Though hiking is something almost anyone can do, its highs and lows depend largely on where you hike. And risks are part of the equation. Attempting to hike across hostile borders is perilous, and hiking through downtown of a bustling city also carries hazards. Fortunately, you don’t have to tackle Mount Everest to experience stunning views and a great sense of accomplishment. Chances of death are too great. What’s great is finding a place that features easy, moderate, and strenuous hikes—something for everybody. That place is Utah. Read on to see why hiking in Utah has no equal.
The biggest difference between hiking the ordinary parts of your country and venturing into Utah is the huge difference in scenery. Vista is everything. Hiking in Utah exposes you to sights uncommon, where the scenery is rare and magnificent. Beauty inspires and soothes the mind and soul. For people who know, Utah is a coveted place not only to live, but also to hike and recreate.
Being from Utah, I grew up seeing its beauty; but, then I attended a medical seminar in Iowa, where the successful, guest speaker talked about the privilege of living and working wherever we chose. He said, “You can live in gorgeous places like Hawaii or Utah!” Wow, I thought. He’s right; Utah is pretty amazing. It has ski resorts, colorful deserts, ponderosa forests, dinosaur quarries and monuments, natural arches of red rock, the great salt flats where land-speed records are set and challenged, happy hunting and fishing, geologic wonders, and of course, the five breathtaking national parks. They are heavens for outdoor enthusiasts.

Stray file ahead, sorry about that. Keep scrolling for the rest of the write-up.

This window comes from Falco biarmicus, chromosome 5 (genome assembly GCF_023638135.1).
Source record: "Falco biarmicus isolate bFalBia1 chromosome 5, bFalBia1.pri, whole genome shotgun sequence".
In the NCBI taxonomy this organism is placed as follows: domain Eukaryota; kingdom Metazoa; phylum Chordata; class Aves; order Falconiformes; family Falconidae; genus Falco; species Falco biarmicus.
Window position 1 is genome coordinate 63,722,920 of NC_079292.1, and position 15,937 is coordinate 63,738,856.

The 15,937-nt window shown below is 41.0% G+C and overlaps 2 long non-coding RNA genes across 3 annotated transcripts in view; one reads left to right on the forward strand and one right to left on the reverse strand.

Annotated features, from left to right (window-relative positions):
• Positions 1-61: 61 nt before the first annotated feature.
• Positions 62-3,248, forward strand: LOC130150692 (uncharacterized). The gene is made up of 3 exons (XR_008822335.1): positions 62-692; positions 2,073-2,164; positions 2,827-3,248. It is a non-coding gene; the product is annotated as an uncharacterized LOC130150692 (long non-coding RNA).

Zion National Park
Zion is found in Southwestern Utah, near the cities of Hurricane and Saint George. About four million visitors trek and photograph its landscape every year. A real enhancer for Hiking in Utah are the trails of Zion, the most iconic of which is Angels’ Landing, a five-mile round trip that is considered Class 4 scrambling (in rock climbing jargon) because of its climactic, narrow ridge where you will either cheat death or become scraps for buzzards and vultures, below.
At the main entrance to Zion is the endearing town of Springdale, Utah. Springdale has great hotels and rentable condos—such as the Watchman Villas—delicious restaurants, and fantastic gift shops.
Bryce Canyon National Park
Bryce Canyon is Just 90 minutes (by car) northeast of Zion. It features alien-like Hoodos (natural statues of red sandstone) which stand guard over Bryce’s pristine forest and valleys. Hike from any of the highway-pullouts with trailheads to see the Hoodos up close and personal. Hiking in Utah would not be the same without seeing the Hoodoos.
Canyonlands, Capitol Reef, And Arches
Hiking in Utah should include the other three national parks, when possible. Heading northeast from Zion and Bryce are three more magnificent parks for your challenge and pleasure. Canyonlands is famous for its dramatic desert landscape, sculpted over many years by the Colorado River. A giant, flat-topped mesa with spectacular overlooks is called “Island in the Sky.” Be sure to do that.
Capitol Reef surrounds a long wrinkle in earth’s crust—the “Waterpocket Fold,” which makes geologists giddy with excitement. It displays layers of golden sandstone, striking rock formations, and majestic canyons. The Chimney Rock Pillar is famous, along with the Hickman Bridge Arch, and Capitol Reef, with its white sandstone domes.
Arches National Park is known for its namesake—large, natural, sandstone arches which make great photography. Many use the arches as natural frames for their objects of focus.
6 Reasons Why Hiking In Utah Has No Equal
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